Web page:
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Home » National Science Board’s Science and Engineering Indicators–2012

National Science Board’s Science and Engineering Indicators–2012

Last updated on August 24th, 2019 at 11:21 am

Recently, the National Science Board (NSB) published its biennial Science and Engineering Indicators report for 2012.  This report comprises quantitative data on the U.S. and international science and engineering by objectively reviewing science and engineering progress in both the US and internationally.  The report does not make policy options and recommendations, but it is used by different governmental and non-governmental entities to formulate their own policies and recommendations. This report is required by law.

For some background, the NSB is a Presidentially appointed (and US Senate confirmed) board, with staggered terms, whose responsibility is to advise the President and Congress on science and technology issues.  They are also responsible for setting policies and strategies for the National Science Foundation (NSF) which funds basic science and engineering research but not medical research, which is the responsibility of the National Institutes of Health.

The report is rather long, with lots of data about public attitudes towards science and engineering, which, for a skeptic, is the most interesting.  For those of you who don’t have the time to read the whole report, below are some interesting results that can be used in discussions, especially with those anti-science types who tend to make up information to “win” their fallacious arguments.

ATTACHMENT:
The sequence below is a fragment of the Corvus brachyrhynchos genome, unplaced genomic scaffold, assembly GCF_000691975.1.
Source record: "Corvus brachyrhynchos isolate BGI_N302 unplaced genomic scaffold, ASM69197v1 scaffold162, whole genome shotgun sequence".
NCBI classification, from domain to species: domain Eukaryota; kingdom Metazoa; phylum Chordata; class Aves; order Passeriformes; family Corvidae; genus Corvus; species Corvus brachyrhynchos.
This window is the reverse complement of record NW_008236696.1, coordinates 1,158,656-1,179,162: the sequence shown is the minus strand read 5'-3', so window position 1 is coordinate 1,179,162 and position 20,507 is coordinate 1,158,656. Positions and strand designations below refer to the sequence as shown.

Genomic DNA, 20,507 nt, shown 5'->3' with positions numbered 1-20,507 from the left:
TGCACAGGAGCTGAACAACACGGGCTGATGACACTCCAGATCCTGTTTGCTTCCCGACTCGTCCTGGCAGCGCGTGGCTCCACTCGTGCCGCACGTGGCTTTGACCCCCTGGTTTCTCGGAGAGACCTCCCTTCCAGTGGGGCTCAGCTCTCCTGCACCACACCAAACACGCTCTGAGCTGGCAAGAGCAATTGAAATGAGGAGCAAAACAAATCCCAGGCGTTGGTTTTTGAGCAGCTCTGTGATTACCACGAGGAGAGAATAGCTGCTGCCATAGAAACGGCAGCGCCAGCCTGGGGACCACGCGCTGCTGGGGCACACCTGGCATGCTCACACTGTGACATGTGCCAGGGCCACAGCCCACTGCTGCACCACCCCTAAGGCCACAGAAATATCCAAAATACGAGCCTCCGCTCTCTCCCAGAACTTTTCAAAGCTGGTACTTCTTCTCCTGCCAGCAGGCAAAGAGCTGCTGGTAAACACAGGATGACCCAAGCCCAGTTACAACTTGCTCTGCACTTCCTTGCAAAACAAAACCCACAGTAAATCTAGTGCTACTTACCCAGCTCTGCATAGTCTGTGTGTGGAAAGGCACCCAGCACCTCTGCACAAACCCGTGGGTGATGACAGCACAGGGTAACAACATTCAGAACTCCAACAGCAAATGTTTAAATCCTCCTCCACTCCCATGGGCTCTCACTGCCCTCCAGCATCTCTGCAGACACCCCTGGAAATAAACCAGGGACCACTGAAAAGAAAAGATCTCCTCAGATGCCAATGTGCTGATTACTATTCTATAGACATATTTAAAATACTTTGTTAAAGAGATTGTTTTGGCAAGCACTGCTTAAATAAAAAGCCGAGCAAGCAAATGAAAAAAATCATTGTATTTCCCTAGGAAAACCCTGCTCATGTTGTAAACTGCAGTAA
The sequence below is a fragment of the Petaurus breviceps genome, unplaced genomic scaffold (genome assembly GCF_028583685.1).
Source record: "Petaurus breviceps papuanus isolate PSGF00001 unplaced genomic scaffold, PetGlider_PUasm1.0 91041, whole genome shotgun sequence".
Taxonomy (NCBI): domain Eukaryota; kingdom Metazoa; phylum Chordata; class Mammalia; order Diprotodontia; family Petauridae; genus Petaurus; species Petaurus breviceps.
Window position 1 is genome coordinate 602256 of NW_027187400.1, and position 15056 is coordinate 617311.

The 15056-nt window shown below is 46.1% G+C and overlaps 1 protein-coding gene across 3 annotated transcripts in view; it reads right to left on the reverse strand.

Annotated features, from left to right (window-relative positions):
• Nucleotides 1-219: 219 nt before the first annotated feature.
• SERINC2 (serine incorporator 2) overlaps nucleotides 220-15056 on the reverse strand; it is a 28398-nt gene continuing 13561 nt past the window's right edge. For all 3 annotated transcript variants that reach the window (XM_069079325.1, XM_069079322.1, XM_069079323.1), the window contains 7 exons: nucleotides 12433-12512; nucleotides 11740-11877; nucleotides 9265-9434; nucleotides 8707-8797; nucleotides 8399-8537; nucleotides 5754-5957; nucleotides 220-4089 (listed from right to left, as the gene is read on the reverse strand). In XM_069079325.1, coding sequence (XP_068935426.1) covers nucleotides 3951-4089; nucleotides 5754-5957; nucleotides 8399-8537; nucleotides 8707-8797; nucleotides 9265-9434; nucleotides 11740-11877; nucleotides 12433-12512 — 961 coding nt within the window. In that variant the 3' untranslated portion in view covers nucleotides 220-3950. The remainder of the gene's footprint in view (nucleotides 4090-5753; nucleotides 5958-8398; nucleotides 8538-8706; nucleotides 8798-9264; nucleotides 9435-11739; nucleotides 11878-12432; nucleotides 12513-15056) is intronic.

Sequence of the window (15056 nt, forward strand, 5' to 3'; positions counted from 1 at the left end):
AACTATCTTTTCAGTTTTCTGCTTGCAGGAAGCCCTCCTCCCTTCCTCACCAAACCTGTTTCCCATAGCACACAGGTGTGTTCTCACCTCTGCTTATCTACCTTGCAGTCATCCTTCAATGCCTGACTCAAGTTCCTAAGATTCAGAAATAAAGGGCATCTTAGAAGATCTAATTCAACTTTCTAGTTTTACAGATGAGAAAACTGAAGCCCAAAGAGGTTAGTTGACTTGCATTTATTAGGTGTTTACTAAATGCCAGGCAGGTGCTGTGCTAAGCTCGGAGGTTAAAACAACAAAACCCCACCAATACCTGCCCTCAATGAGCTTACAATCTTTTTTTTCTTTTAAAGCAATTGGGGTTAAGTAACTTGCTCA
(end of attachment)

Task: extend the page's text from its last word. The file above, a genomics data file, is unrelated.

• Climate change.  84% of scientists (members of the American Association for the Advancement of Science, a reasonable cross-section of scientists) agree that the earth is getting warmer due to human activity, whereas only 49% of the US public does.  Though science is not a voting democracy (it progresses with debate and consensus via peer-reviewed publications), it is clear that a vast majority of scientists (in politics, it would be a landslide) support the theory of anthropogenic global warming.
  • Climate change again.  The American public underestimates the level of consensus among scientists about human caused climate change.  For example, 56% of the public said that scientists generally agree to anthropogenic global warming, while 35% said scientists do not generally agree about the cause. These results are in conflict with the above survey of scientists that found that 84% of scientists agree with the theory.
  • Evolution.  97% of scientists (same AAAS group) agree that humans and other living things evolved over time, whereas 61% of the US public also agree with the same.  One of the memes of the creationist world is that there is an ongoing scientific controversy about evolution.  A 97-3 score is not a controversy, it’s just short of unanimous.  I’m very surprised by the rather large number of Americans who support evolution, but it’s a good solid number.
  • Embryonic stem cell research.  Once again, 93% of scientists favor federal funding for embryonic stem cell research, while 58% of the public favors the same.
  • Evolution again.  The NSF sponsored a poll in 2010 that found that 47% of Americans agreed that human beings, as we know them today, developed from earlier species of animals.  (Of course, I would be arguing with the pollster that the question is improperly worded.)  Interestingly, if the question is framed with evolution, as in “according to the theory of evolution, human beings, as we know them today, developed from earlier species of animals, over 70% agreed.  I guess Americans are fairly well educated as to what evolution is, just not buying it.

There’s a lot more data, but some of you can use these points whenever you hear the comment “there’s a huge scientific controversy about XYZ.”  No there isn’t.  At least in evolution and climate change.

Michael Simpson

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